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“Bite-Size Bits of Local, National, and Global History”
“Bite-Size Bits of Local, National, and Global History”
Charles City in Charles City County, Virginia — The American South (Mid-Atlantic)
 

Origin of Taps

 
 
Origin of Taps Marker image. Click for full size.
By Brandon Fletcher, June 23, 2010
1. Origin of Taps Marker
Inscription.
During the Civil War in July 1862, when the Army of the Potomac was in camp on this site, Brigadier General Daniel Butterfield summoned Private Oliver Willcox Norton, his Brigade Bugler to his tent. He whistled some new tune and asked the bugler to sound it for him. After repeated trials and changing the time of some notes which were scribbled on the back of an envelope, the call was finally arranged to suit General Butterfield and used for the first time that night. From that time it became and remains to this day the official call for "Taps."

Erected by
The American Legion
Department of Virginia
in tribute to
American War Dead of All Wars
July 4, 1969

 
Erected 1969 by American Legion Department of Virginia.
 
Location. 37° 18.92′ N, 77° 10.799′ W. Marker is in Charles City, Virginia, in Charles City County. Marker can be reached from Harrison Landing Road 0.8 miles south of Westover Road (Virginia Route 633), on the right when traveling south. Click for map. Follow left path behind Berkeley Plantation leading to the James River, Taps Monument on left. Marker is at or near this postal address: 12602 Harrison Landing Road, Charles City VA 23030, United States of America.
 
Other nearby markers.
Origin of Taps Marker image. Click for full size.
By Brandon Fletcher, June 23, 2010
2. Origin of Taps Marker
At least 8 other markers are within 2 miles of this marker, measured as the crow flies. Benjamin Harrison (about 500 feet away, measured in a direct line); First Official Thanksgiving (about 500 feet away); Capt. John Woodliffe (about 600 feet away); Berkeley and Harrison's Landing (approx. 0.2 miles away); Herring Creek (approx. one mile away); Stuart's Ride (approx. 1.1 miles away); First English Thanksgiving in Virginia (approx. 1.2 miles away); Berkeley Plantation or Harrison's Landing (approx. 1.2 miles away). Click for a list of all markers in Charles City.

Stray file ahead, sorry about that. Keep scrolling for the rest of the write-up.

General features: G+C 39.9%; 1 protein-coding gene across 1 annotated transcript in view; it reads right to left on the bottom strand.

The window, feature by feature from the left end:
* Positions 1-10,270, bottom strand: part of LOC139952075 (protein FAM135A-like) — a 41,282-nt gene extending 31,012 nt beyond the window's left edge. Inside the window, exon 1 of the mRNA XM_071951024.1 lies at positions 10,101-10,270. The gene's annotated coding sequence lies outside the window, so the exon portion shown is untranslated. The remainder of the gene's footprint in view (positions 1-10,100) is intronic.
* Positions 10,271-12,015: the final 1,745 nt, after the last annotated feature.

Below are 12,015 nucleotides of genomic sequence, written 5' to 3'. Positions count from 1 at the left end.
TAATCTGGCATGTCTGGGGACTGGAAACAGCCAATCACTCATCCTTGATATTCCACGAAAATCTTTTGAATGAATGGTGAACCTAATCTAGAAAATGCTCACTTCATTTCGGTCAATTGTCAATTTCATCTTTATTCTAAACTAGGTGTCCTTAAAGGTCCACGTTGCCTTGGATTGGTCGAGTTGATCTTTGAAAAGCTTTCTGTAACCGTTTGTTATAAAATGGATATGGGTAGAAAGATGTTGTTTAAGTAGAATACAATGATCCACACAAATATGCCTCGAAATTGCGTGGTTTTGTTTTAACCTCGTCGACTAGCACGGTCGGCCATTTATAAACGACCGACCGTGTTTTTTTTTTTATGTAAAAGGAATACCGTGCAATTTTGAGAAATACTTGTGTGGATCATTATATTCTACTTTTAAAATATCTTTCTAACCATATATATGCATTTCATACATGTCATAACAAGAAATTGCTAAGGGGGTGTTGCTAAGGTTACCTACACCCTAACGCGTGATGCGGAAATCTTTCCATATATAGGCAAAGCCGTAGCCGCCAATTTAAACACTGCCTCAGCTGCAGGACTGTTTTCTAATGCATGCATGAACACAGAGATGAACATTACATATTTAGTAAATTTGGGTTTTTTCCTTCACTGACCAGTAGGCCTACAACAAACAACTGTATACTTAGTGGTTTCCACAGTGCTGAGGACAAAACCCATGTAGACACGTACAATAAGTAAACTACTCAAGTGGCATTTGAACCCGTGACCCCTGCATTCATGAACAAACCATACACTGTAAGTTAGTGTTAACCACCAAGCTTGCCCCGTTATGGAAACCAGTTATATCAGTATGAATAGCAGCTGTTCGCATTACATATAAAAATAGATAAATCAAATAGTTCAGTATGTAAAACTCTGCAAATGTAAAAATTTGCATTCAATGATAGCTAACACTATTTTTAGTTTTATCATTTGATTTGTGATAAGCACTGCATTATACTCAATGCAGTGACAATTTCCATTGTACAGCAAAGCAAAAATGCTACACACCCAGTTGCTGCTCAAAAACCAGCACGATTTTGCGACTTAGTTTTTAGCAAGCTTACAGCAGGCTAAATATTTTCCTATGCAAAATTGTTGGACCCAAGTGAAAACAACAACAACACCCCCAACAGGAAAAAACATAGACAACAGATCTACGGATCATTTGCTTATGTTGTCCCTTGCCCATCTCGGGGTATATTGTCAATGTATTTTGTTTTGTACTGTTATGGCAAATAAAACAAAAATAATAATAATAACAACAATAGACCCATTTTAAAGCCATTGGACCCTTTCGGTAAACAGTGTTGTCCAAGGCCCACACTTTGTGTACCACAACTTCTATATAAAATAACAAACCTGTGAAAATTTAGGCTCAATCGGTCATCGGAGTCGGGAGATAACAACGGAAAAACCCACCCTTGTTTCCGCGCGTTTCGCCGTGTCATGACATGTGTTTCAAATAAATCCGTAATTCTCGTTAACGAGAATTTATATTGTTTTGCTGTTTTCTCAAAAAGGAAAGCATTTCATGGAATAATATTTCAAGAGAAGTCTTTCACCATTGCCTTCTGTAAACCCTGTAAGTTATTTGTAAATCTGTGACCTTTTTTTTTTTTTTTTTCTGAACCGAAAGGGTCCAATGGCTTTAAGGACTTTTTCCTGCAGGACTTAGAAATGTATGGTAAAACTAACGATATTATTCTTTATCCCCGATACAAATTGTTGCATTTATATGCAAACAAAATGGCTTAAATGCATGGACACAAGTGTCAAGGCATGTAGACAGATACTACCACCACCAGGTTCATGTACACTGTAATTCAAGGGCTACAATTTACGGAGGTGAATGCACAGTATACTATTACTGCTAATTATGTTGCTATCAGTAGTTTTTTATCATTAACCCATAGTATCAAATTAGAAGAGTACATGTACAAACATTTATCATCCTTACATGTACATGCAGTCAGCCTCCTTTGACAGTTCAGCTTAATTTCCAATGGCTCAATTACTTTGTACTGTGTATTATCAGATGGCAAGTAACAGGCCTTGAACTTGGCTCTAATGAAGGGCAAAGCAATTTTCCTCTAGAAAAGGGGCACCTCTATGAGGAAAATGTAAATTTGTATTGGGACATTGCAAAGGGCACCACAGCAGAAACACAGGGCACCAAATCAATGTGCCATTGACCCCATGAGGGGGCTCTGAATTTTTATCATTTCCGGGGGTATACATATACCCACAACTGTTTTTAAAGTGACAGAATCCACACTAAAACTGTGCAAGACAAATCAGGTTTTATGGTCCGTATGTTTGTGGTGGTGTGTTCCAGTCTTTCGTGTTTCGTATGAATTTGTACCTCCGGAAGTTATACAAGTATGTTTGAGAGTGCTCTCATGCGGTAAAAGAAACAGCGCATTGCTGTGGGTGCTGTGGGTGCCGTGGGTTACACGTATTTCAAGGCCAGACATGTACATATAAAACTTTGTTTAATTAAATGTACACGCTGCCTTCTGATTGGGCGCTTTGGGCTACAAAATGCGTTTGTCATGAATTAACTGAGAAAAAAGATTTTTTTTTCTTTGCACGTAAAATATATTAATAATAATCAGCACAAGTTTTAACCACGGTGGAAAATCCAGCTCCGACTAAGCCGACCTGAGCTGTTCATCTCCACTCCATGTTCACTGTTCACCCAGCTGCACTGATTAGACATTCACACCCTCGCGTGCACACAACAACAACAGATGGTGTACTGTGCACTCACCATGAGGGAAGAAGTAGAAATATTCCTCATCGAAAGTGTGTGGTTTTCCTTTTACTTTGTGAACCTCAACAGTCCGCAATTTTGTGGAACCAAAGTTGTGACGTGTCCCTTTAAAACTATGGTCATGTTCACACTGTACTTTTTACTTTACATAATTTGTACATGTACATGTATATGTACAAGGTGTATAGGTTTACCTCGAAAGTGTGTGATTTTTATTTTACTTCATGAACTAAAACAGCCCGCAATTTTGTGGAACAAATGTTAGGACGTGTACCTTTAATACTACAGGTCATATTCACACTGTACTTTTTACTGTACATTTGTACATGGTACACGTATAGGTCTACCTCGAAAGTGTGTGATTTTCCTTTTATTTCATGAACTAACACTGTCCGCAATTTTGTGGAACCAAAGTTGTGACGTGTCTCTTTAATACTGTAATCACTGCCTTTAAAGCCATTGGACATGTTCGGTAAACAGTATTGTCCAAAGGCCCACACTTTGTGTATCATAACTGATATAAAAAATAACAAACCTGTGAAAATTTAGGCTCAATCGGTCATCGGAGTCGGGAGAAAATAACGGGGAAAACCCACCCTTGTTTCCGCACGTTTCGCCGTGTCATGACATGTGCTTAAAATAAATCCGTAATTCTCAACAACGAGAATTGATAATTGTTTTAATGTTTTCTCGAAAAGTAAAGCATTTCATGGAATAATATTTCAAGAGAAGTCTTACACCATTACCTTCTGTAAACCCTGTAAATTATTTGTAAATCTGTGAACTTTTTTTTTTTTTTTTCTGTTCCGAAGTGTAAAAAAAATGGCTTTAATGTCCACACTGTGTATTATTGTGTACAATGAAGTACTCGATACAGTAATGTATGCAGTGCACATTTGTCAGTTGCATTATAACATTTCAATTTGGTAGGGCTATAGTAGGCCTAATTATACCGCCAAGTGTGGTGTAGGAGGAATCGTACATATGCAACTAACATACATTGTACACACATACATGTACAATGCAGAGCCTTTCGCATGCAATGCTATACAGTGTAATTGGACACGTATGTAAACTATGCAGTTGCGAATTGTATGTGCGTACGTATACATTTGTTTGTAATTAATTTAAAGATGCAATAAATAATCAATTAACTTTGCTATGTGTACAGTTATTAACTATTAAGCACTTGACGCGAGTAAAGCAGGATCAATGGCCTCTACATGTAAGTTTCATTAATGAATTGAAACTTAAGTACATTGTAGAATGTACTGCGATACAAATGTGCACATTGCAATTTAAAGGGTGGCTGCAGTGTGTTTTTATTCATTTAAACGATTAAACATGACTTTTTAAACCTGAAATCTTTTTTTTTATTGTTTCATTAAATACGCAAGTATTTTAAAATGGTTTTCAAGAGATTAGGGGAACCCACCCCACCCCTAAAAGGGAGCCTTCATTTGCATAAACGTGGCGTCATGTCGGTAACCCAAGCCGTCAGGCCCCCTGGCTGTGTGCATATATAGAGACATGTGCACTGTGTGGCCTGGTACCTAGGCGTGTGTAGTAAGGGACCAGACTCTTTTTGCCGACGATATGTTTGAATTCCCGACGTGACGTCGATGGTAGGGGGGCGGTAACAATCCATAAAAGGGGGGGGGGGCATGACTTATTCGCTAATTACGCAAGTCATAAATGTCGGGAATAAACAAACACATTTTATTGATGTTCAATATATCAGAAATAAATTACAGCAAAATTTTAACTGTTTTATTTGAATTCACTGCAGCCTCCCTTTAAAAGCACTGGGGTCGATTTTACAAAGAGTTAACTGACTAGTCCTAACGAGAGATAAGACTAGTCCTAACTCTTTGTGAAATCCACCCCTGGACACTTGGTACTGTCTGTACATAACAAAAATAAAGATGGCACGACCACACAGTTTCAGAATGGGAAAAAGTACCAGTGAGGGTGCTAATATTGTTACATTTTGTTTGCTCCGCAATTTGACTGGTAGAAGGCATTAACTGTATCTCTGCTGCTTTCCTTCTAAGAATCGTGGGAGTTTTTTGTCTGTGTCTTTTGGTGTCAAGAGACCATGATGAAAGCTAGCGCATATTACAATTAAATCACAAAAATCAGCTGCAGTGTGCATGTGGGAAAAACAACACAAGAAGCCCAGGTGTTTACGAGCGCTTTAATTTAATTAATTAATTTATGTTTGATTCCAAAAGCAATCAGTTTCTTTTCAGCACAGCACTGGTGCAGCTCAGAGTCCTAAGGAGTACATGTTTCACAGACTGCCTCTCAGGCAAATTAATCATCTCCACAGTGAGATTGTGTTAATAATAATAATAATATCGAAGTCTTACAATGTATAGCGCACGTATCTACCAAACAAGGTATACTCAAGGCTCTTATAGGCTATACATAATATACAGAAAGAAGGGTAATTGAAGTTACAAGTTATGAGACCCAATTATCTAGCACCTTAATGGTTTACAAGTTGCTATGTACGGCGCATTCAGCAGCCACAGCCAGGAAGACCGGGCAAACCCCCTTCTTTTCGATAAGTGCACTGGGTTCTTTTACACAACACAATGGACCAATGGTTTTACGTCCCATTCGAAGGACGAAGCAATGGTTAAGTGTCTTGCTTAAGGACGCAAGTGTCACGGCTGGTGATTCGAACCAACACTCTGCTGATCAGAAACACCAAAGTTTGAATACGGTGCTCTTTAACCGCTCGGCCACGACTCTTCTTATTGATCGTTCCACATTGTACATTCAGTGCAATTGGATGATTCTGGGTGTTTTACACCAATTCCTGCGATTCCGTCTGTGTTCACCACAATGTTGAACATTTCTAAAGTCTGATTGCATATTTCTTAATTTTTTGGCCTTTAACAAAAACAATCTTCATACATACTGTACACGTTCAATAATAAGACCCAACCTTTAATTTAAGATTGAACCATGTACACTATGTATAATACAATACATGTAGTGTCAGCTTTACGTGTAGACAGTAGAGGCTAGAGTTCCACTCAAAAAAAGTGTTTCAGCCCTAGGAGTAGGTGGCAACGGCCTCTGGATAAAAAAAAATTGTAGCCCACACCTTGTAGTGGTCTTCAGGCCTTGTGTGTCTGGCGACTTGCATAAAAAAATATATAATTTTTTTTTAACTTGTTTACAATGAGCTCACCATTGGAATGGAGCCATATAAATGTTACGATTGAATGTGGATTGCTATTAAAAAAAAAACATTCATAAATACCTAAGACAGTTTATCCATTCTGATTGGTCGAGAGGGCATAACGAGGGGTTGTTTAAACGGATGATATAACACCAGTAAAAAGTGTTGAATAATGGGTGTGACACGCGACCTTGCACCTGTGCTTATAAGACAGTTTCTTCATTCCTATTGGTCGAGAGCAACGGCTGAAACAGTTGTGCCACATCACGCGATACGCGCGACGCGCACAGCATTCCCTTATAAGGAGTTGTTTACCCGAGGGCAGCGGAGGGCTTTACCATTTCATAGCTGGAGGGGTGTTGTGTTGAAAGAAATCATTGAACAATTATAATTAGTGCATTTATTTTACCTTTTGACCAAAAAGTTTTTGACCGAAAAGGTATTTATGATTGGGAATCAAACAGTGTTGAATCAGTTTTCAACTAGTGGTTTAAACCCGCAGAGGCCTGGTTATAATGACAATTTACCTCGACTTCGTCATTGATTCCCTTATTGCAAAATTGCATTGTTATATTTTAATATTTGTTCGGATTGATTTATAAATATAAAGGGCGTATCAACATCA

More about this marker. In July 2012, the Taps Monument was re-dedicated on the 150th Anniversary of Taps. The marker being refurbished. The photos that you see here were taken before this.
 
Also see . . .
1. Taps. Wikipedia (Submitted on August 12, 2015, by Brandon Fletcher of Chattanooga, Tennessee.) 

2. Origin of Taps- History Channel (video). YouTube (Submitted on August 12, 2015, by Brandon Fletcher of Chattanooga, Tennessee.) 

3. Taps 150. (Submitted on August 12, 2015, by Brandon Fletcher of Chattanooga, Tennessee.)
 
Categories. Arts, Letters, MusicWar, US Civil
 
Origin of Taps Marker image. Click for full size.
By Brandon Fletcher, June 23, 2010
3. Origin of Taps Marker
Origin of Taps Marker image. Click for full size.
By Brandon Fletcher, June 23, 2010
4. Origin of Taps Marker
Trail and sign leading to Marker
Origin of Taps Marker image. Click for full size.
By Brandon Fletcher, June 23, 2010
5. Origin of Taps Marker
James River image. Click for full size.
By Brandon Fletcher, June 23, 2010
6. James River
James River view next to the Taps Marker
Berkeley Plantation House image. Click for full size.
By Brandon Fletcher, June 23, 2010
7. Berkeley Plantation House
Follow path to left back of house to get to the Taps Marker
Daniel Butterfield image. Click for full size.
By Brandon Fletcher
8. Daniel Butterfield
Courtesy of the Library of Congress
Taps Bugler Playing over an Open Grave image. Click for full size.
By Brandon Fletcher
9. Taps Bugler Playing over an Open Grave
A military funeral-
Contributor: Waud, Alfred R. (Alfred Rudolph)
Courtesy of the Library of Congress
 
 
Credits. This page originally submitted on , by Brandon Fletcher of Chattanooga, Tennessee. This page has been viewed 150 times since then and 6 times this year. Photos:   1, 2, 3, 4, 5, 6, 7, 8, 9. submitted on , by Brandon Fletcher of Chattanooga, Tennessee. • Bernard Fisher was the editor who published this page. This page was last revised on June 16, 2016.
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